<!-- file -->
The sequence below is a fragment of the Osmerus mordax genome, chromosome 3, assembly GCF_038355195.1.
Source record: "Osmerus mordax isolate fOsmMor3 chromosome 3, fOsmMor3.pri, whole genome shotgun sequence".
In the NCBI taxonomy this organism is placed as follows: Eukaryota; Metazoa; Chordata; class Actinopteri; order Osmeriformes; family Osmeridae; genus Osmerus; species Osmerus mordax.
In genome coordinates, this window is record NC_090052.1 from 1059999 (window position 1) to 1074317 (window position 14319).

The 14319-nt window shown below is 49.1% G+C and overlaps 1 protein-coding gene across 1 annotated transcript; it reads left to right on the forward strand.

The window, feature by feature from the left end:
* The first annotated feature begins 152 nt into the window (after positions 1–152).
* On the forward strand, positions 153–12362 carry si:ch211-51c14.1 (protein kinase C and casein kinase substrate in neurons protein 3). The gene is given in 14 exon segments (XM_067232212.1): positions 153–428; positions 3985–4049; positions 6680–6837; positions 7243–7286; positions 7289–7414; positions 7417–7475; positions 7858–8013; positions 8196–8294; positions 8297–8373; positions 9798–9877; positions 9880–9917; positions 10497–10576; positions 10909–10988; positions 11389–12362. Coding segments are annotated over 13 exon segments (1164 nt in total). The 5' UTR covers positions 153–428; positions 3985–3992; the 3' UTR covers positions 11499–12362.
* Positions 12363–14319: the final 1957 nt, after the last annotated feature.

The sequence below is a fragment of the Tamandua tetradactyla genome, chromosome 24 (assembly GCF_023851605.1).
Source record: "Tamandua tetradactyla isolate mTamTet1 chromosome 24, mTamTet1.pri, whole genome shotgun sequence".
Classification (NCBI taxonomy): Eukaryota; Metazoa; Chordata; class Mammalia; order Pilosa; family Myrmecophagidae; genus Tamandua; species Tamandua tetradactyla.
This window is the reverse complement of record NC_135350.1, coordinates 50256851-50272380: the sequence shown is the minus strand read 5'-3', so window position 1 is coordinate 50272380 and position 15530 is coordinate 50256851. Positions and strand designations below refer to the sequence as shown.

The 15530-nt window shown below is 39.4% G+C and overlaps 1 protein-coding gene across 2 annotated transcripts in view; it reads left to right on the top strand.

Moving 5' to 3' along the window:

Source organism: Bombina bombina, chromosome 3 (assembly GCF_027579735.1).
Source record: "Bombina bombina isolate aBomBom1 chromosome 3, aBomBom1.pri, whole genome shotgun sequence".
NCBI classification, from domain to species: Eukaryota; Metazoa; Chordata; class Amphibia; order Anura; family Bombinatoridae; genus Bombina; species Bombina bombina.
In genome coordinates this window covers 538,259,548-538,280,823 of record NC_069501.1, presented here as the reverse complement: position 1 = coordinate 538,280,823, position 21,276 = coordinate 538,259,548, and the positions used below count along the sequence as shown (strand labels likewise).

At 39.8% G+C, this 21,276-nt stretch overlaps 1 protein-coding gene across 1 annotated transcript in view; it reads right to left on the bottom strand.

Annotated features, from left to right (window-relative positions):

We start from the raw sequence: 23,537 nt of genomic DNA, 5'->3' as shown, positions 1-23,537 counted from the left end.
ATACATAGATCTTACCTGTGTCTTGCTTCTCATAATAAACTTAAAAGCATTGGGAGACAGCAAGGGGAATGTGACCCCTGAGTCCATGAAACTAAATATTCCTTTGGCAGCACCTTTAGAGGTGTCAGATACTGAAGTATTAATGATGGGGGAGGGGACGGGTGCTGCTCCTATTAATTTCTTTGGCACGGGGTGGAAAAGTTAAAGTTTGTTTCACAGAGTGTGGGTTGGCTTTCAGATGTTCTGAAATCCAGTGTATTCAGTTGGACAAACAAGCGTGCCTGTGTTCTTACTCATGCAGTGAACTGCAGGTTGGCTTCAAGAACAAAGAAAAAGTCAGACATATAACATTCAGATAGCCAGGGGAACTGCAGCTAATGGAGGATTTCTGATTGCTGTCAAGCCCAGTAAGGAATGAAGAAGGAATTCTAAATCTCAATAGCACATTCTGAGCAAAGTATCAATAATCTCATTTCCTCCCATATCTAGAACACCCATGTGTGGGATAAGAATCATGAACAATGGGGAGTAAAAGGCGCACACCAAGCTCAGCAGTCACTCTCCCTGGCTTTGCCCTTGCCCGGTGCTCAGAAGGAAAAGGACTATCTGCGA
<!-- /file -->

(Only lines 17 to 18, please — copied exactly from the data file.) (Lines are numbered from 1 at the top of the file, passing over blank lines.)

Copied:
Source record: "Bombina bombina isolate aBomBom1 chromosome 3, aBomBom1.pri, whole genome shotgun sequence".
NCBI classification, from domain to species: Eukaryota; Metazoa; Chordata; class Amphibia; order Anura; family Bombinatoridae; genus Bombina; species Bombina bombina.